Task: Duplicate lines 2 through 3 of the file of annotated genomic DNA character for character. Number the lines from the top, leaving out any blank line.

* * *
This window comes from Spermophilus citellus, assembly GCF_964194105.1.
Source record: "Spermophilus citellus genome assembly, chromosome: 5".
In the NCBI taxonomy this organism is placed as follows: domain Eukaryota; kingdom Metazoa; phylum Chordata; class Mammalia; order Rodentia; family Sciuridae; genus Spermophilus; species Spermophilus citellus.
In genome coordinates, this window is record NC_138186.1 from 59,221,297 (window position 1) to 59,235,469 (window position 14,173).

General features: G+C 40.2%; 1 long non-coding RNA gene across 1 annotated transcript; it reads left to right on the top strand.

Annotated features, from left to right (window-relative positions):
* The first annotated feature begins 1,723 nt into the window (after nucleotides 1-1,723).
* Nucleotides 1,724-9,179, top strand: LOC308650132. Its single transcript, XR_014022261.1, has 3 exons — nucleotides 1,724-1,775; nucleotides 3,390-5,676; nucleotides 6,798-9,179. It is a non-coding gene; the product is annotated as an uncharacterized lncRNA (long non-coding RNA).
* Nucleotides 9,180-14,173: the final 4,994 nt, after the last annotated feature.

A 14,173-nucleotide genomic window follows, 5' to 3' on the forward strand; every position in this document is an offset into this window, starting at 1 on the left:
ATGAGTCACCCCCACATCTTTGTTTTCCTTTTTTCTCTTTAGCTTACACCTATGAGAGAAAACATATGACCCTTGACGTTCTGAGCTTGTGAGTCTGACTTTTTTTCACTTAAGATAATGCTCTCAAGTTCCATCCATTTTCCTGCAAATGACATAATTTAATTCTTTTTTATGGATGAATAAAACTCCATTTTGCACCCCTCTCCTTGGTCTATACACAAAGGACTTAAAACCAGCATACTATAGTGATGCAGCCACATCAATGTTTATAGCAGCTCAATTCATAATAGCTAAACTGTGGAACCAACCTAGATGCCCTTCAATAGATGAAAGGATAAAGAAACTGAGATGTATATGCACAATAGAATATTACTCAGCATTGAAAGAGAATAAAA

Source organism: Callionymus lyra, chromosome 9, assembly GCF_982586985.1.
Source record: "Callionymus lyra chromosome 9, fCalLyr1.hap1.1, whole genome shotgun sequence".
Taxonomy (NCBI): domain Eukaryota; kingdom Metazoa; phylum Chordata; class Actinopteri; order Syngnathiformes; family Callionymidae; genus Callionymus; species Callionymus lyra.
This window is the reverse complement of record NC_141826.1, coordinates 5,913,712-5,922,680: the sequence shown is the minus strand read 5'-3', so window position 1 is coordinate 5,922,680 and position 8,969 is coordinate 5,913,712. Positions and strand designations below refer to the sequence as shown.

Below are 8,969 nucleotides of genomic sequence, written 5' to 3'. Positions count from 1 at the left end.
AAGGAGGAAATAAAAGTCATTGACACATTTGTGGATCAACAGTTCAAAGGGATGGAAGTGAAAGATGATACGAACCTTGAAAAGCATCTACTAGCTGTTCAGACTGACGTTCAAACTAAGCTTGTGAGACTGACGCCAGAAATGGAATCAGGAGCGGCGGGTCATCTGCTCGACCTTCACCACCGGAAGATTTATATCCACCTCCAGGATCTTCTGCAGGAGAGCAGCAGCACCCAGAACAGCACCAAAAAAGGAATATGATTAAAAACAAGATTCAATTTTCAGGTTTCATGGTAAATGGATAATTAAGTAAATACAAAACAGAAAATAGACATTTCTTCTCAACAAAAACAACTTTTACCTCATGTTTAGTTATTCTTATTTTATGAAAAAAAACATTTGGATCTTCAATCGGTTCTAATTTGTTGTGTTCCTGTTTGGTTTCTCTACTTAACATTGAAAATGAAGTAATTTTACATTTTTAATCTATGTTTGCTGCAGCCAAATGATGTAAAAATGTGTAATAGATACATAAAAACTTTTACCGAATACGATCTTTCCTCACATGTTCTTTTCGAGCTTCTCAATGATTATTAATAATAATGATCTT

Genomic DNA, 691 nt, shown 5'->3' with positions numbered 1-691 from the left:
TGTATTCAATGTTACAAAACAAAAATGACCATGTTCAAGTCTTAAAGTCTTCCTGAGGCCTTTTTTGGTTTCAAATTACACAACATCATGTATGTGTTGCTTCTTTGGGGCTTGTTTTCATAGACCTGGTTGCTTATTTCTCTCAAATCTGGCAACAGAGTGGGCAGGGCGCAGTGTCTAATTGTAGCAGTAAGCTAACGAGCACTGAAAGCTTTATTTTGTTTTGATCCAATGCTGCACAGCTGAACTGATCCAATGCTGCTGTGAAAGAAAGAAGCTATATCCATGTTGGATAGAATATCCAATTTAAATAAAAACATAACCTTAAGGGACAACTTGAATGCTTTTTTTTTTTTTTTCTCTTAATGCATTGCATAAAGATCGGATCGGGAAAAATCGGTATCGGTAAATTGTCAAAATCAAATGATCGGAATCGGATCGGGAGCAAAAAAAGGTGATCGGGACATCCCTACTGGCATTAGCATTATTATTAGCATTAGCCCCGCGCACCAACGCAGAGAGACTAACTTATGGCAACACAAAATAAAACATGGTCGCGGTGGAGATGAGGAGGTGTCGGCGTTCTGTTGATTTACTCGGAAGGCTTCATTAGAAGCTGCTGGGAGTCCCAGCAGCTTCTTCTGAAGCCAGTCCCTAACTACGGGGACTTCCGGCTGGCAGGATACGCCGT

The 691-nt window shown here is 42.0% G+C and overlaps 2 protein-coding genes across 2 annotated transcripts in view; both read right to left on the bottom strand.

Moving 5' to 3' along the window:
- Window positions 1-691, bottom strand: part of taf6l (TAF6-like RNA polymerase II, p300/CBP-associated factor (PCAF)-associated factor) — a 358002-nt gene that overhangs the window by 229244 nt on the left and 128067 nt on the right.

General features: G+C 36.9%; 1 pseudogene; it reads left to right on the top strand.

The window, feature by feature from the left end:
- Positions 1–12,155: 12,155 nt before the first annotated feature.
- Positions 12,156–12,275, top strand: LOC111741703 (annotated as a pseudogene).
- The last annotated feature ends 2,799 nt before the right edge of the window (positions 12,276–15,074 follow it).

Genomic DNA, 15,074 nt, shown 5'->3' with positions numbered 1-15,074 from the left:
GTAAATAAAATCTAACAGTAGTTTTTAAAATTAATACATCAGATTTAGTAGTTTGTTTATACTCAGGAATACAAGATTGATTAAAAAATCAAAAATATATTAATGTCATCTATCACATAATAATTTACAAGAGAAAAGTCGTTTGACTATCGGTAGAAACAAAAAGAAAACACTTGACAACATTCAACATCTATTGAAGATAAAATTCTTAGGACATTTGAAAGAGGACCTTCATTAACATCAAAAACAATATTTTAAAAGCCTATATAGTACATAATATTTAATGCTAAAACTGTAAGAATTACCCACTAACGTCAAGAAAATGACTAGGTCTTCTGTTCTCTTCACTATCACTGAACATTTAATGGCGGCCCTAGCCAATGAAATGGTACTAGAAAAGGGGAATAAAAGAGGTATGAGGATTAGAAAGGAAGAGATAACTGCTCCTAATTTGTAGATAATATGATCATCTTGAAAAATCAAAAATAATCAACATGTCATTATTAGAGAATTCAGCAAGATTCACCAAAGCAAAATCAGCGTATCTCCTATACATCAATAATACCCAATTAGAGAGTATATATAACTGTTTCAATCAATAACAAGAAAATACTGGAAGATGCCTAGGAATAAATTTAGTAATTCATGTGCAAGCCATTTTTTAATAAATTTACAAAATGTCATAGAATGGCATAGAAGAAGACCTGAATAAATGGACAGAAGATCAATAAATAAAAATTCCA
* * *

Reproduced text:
Source record: "Spermophilus citellus genome assembly, chromosome: 5".
In the NCBI taxonomy this organism is placed as follows: domain Eukaryota; kingdom Metazoa; phylum Chordata; class Mammalia; order Rodentia; family Sciuridae; genus Spermophilus; species Spermophilus citellus.